Friday, August 05, 2005

Reviews On Reviews Say Reviews Not Up To Snuff

AP Wire - Columbus, Ohio

Reviews for “The Dukes of Hazard,” which opened in theaters on Wednesday, have already begun to hit the Internet and according to experts, there is very little quality to be had.

“I couldn’t believe it!” said Jamie King, a chemical engineer with Proctor and Gamble and mother of three. “I rely upon newspaper editorialists to tell me what to think about movies and this is just another in a worsening trend of movie reviews that are just plain superficial.”

Jamie and many others have complained that the reviews for “The Dukes of Hazard” are clichéd and heavy handed. ”It’s like high school,” says Jason Bingamton, a local Sandwich Artist and recent graduate of Subway University. “One person wrote a review and everybody else copied off of him.”

We sent our crack Internet Research Team onto the net in search of popular movie review sites to see if we could find the truth. And the truth, it is said to say, was frightening.

The Cincinnati Enquirer had this to say about the new summer blockbuster turned flop: “Instead [the director] pours the movie's energy into the car chases, which make no more sense than the plot, but at least allow for plenty of cool sideways driving.”

CNN also derided the plot of the movie, saying “The plot in a nutshell -- which is where it belongs.”

Nearly every review uncovered by our research team followed a particular format. They started by stating that Hollywood had again revamped an intellectually vapid television show into an equally vapid movie.

The editorialist would then follow with a joke either about horny teenage boys, boobs, or Jessica Simpson not quite filling the mental capacity needed to play a brainless hick who was known for shaking her ass on television. The meat of the editorial consists of a parody of the plot, in which the columnist invariably makes a few references to Hee Haw or ill-placed car chase scenes.

Next, in an attempt to sound unbiased, the author will turn to either a redeeming quality of the movie (good special effects) or a joke that they felt was over the heads of most of the audience. In the end, however, the author of the article will revert to his or her previous position, lambasting the plot, Jessica Simpson’s acting skills, or the casting of Burt Reynold’s before closing out the article with a dire warning not to see this movie unless you expect to lose more than a few IQ points in the process.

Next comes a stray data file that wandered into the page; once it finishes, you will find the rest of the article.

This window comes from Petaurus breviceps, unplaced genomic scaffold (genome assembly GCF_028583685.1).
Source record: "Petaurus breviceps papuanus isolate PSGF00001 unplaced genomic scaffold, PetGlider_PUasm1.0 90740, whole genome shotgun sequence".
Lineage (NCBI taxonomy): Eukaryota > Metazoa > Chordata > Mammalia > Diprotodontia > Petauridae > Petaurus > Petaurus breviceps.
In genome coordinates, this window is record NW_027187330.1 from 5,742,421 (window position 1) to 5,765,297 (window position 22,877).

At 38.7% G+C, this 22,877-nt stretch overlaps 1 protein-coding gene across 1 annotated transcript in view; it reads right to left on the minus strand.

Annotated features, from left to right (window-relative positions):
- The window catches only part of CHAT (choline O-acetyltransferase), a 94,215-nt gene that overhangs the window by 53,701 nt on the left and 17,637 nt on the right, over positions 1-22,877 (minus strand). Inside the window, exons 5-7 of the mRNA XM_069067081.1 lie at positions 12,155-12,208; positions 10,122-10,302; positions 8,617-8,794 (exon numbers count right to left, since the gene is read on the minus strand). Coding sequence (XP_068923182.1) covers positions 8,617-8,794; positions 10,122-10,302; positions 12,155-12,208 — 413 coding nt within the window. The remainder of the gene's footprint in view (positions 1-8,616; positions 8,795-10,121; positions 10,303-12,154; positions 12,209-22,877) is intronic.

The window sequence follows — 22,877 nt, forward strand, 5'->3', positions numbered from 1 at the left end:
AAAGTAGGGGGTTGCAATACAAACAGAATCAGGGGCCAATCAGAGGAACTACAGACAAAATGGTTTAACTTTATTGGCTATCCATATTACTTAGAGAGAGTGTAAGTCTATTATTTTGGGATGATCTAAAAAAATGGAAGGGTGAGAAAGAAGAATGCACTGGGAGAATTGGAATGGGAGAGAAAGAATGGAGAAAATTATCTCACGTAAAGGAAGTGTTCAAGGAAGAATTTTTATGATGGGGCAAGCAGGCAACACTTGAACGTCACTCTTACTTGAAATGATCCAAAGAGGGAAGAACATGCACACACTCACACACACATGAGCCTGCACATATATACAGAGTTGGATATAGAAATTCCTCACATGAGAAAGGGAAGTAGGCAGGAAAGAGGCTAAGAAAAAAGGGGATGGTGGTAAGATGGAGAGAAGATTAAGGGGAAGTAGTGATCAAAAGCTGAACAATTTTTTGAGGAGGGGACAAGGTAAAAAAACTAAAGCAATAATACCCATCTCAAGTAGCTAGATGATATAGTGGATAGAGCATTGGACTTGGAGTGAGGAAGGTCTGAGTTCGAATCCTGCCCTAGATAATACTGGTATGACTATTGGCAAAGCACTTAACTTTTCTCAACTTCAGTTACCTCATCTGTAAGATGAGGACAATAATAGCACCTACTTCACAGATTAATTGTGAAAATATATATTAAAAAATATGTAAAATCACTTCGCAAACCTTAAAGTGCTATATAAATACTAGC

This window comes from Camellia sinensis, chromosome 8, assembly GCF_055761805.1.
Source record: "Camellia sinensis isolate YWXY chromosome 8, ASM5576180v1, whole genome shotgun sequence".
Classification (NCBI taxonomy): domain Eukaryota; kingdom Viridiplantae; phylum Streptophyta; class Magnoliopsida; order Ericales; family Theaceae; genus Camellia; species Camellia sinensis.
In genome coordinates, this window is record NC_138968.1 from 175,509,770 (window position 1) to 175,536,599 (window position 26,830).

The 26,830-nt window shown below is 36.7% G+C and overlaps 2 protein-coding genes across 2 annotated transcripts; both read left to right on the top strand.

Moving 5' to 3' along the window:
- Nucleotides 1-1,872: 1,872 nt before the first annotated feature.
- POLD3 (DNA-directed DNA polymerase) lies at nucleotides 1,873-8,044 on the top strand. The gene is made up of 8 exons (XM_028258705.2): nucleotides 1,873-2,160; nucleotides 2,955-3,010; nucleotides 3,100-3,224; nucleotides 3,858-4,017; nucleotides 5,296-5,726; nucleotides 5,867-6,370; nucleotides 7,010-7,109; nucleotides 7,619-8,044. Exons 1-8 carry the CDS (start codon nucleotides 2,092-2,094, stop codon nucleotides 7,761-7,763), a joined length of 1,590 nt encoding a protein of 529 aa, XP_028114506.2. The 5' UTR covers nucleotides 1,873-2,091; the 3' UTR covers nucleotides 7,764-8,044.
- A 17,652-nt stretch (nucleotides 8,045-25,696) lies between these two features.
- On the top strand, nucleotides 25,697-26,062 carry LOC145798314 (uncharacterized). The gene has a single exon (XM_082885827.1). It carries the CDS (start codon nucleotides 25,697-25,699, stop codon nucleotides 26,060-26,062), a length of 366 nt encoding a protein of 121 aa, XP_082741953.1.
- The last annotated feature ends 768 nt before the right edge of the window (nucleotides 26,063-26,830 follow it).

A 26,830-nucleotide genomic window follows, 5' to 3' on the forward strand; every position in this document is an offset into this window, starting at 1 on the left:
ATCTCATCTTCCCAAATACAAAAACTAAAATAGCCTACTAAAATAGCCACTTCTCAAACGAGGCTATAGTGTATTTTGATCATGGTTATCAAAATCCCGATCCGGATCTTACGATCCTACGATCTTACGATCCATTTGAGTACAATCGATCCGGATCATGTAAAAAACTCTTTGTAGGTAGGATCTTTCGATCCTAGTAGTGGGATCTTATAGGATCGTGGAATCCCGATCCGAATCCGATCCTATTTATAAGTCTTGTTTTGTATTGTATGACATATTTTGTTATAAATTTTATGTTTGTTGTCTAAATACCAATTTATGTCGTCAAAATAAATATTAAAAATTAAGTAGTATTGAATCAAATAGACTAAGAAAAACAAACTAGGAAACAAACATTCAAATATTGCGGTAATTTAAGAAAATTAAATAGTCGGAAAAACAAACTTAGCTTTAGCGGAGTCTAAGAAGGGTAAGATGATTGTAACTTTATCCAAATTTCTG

“It’s really quite sad, says Mark Foot, president and only member of Journalism watchdog group NSACBMA or Newspapers Suck And Can Bite My Ass (online at “With past flops like ‘Showgirls’ and ‘Mystery Men,’ Journalists reveled in finding new and unique ways to deride everybody involved from the lead actor all the way down to the intern who only worked on set for a day. It was really quite cool”

“Now,” according to Foot, “it’s like they’re not even trying.”Foot went on to argue that this is a trend that was long in coming.

“I think it started with American Pie 2 and went downhill from here,” he said. “By the time we got to Starsky & Hutch and Gigli, it seemed like journalists were phoning it in.”

Mary Spooneybarger, spokesperson for the Society of Professional Journalists, however, places the blame squarely on Hollywood..

“There are only so many ways you can make fun of a film before you have to repeat yourself, “she said. “Past film flops excelled in their stupidity and banality. These new films are only unremarkable in their unremarkability. If Hollywood would bring back the glory days of bad filmmaking, we wouldn’t be forced to lower our standards.”

Whose fault is it, then? Do op/ed movie reviews suck because journalists are lazy or because Hollywood is resting on its laurels?

“I think it’s a conspiracy against the media,” Spooneybarger claims. “I think they’ve had it out for us ever since we sabotaged that ‘Iron Giant’ movie back in the mid’90s.”

Others, however, aren’t so sure.

“This feels like a chicken-and-the-egg type of scenario,” says Ohio State University professor of philosophy, Tim Jörgensson. “We may never know.”

Jörgensson then added, “Hey dude, you wanna hit this bong?”

While we may never know the root cause of such a decline, the fact that such a decline exists cannot be denied. Purists like Mark Foot and hack writers like Mary Spooneybarger can agree, at least, that this is a problem that will have to be addressed.

Or else people like me will have to take over. And nobody wants that.


Meg said...

For the record, Mystery Men was a good movie. I don't care what any hack writer says dad-gummit!

The Sasquatch said...

I agree...I LOVED Mystery Men, but it was panned in the media and Ben Stiller fired his agent over the affair. It just goes to show that we have better taste than everybody.

A ticking time bomb of fury,
The Sasquatch